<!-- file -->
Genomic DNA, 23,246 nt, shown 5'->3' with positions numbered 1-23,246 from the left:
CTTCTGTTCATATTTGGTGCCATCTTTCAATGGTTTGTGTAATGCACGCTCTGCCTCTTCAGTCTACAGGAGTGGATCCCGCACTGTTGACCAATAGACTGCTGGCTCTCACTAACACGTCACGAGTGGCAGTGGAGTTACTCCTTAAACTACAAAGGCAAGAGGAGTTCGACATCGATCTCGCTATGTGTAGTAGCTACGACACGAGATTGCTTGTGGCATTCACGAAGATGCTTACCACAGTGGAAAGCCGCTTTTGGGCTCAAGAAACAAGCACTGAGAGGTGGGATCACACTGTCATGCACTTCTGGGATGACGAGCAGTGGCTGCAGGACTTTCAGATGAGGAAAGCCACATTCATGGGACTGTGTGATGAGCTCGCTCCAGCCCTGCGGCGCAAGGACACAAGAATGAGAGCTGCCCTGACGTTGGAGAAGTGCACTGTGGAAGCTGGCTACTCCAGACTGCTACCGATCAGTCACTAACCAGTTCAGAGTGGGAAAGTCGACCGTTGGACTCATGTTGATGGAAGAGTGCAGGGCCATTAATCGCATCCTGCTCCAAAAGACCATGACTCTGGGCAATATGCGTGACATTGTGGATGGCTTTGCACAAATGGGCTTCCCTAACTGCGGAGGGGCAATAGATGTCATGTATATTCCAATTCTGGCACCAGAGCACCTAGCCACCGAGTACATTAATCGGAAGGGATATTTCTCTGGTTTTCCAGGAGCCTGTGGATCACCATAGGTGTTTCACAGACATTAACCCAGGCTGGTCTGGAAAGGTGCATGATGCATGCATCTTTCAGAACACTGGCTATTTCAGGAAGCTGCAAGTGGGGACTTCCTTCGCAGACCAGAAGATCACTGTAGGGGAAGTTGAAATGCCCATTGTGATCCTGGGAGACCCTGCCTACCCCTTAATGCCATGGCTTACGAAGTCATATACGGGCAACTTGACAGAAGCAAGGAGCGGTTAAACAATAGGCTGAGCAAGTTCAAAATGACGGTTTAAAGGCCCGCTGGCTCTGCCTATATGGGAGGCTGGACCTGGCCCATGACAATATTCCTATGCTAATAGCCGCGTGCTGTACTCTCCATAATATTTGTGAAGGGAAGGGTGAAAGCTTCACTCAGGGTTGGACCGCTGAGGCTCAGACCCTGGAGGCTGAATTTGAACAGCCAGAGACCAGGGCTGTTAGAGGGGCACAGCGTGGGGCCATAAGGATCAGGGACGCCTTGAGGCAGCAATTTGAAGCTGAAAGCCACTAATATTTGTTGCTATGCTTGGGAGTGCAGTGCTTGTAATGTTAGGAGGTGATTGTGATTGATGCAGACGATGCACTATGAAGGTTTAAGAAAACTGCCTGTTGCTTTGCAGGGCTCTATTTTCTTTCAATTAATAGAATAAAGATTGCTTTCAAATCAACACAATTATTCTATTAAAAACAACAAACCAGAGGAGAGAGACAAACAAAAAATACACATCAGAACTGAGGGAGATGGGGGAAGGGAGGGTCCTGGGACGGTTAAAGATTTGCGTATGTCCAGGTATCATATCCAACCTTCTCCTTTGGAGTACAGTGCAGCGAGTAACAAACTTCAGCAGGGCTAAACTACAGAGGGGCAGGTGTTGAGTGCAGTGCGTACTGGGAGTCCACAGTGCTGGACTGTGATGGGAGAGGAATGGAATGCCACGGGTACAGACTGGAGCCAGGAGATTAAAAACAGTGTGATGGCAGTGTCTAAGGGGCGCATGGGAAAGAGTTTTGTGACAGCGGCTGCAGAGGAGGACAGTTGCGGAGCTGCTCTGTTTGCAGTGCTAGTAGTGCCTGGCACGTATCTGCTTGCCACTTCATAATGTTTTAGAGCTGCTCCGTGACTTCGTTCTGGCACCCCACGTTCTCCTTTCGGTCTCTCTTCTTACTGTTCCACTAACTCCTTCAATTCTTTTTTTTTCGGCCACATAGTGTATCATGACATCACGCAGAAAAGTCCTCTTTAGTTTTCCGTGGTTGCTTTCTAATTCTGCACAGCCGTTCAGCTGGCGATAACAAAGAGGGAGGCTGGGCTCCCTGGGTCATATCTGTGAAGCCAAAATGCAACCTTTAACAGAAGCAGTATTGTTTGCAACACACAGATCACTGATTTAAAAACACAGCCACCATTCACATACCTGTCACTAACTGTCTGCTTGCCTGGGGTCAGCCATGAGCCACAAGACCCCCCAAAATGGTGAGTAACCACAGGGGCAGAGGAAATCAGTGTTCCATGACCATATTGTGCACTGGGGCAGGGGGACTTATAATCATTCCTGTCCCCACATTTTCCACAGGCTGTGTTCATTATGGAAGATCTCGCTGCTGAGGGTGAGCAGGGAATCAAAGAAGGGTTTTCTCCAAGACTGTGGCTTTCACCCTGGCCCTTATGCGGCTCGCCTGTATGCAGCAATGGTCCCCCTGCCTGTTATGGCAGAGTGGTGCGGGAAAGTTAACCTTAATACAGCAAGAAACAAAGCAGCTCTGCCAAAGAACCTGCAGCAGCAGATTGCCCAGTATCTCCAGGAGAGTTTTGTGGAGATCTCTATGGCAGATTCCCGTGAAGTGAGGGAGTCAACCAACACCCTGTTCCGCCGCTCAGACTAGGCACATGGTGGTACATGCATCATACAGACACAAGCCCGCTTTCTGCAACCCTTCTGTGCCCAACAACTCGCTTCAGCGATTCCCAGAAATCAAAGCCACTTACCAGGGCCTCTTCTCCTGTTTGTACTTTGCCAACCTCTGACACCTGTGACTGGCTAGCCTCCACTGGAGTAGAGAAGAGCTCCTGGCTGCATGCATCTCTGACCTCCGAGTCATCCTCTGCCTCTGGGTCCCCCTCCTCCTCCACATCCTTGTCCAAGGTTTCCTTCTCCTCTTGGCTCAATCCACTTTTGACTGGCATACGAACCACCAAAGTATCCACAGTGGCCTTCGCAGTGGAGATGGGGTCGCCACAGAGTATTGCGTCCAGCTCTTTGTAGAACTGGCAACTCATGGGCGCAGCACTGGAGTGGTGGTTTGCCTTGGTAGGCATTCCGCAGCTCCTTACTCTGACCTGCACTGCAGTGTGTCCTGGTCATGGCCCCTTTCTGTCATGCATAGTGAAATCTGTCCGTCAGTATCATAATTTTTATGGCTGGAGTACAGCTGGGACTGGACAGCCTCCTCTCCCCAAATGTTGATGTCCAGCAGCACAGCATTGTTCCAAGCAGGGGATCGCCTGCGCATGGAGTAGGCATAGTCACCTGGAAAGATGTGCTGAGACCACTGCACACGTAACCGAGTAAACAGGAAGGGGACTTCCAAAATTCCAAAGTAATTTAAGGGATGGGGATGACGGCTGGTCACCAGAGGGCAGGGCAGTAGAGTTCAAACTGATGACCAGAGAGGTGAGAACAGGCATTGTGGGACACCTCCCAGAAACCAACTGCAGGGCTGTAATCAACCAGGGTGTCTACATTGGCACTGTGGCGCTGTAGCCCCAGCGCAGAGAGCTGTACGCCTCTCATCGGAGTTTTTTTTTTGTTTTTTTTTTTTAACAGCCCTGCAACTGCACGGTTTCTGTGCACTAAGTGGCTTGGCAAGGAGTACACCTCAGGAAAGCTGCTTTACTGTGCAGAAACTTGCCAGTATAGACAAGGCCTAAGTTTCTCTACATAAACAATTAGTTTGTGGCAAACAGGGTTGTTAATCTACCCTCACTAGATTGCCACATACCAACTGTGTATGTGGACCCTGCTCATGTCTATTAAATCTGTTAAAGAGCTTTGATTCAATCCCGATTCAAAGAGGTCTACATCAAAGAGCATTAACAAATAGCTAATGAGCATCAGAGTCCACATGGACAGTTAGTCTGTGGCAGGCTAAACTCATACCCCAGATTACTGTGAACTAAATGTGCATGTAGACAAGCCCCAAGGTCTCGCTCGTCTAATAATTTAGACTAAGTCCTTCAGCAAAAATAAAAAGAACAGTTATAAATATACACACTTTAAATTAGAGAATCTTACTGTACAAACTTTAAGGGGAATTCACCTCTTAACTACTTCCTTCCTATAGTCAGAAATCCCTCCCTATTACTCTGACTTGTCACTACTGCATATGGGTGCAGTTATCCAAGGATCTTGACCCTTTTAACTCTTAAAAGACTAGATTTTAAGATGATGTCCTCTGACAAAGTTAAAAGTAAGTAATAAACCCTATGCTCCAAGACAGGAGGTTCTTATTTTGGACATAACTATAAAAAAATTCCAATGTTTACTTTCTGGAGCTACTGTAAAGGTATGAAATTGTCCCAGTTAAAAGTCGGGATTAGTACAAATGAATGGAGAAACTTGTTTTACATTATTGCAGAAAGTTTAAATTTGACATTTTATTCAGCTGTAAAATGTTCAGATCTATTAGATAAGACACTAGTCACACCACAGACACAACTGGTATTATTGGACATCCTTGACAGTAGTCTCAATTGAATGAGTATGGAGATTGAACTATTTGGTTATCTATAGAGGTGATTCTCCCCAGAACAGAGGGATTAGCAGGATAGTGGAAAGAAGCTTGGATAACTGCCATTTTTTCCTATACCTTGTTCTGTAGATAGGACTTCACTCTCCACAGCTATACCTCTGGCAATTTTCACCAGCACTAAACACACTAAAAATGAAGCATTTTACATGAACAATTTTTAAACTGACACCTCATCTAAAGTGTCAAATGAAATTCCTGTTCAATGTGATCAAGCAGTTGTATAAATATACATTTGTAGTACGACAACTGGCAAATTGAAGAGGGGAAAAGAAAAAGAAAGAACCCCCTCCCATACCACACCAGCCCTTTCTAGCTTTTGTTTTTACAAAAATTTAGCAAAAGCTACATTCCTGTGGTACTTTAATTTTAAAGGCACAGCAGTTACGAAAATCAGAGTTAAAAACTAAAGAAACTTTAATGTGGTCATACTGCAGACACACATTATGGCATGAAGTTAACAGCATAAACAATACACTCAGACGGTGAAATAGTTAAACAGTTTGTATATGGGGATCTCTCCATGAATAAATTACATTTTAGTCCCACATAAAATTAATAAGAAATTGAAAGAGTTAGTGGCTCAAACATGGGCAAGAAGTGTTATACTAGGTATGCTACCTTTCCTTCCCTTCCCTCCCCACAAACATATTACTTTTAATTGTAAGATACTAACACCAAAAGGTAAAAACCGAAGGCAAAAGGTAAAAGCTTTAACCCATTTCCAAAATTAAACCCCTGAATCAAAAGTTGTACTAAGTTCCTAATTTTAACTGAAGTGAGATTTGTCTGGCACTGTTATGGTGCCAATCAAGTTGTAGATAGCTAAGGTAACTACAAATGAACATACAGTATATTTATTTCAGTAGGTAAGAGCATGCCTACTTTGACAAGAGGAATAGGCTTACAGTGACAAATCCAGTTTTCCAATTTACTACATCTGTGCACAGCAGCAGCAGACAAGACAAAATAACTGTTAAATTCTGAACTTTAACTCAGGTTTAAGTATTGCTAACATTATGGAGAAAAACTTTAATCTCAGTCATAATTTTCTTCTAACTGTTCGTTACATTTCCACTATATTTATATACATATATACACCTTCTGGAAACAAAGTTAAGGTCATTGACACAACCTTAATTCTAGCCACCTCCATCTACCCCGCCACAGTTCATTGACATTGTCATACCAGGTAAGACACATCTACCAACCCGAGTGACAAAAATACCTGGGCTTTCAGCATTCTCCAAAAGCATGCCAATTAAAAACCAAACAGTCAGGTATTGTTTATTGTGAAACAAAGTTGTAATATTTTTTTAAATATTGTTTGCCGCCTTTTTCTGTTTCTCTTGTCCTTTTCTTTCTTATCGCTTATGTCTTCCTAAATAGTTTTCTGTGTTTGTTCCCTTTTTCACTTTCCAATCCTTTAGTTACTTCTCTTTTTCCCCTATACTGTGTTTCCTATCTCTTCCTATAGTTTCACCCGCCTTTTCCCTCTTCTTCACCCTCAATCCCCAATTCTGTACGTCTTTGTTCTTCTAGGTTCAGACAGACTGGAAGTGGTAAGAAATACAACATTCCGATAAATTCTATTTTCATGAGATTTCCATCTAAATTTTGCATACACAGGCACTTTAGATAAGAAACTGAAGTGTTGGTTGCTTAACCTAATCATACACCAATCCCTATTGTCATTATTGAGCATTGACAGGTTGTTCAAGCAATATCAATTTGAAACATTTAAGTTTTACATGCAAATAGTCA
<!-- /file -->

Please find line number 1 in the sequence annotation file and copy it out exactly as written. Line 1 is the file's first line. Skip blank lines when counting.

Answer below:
Genomic DNA, 23,246 nt, shown 5'->3' with positions numbered 1-23,246 from the left: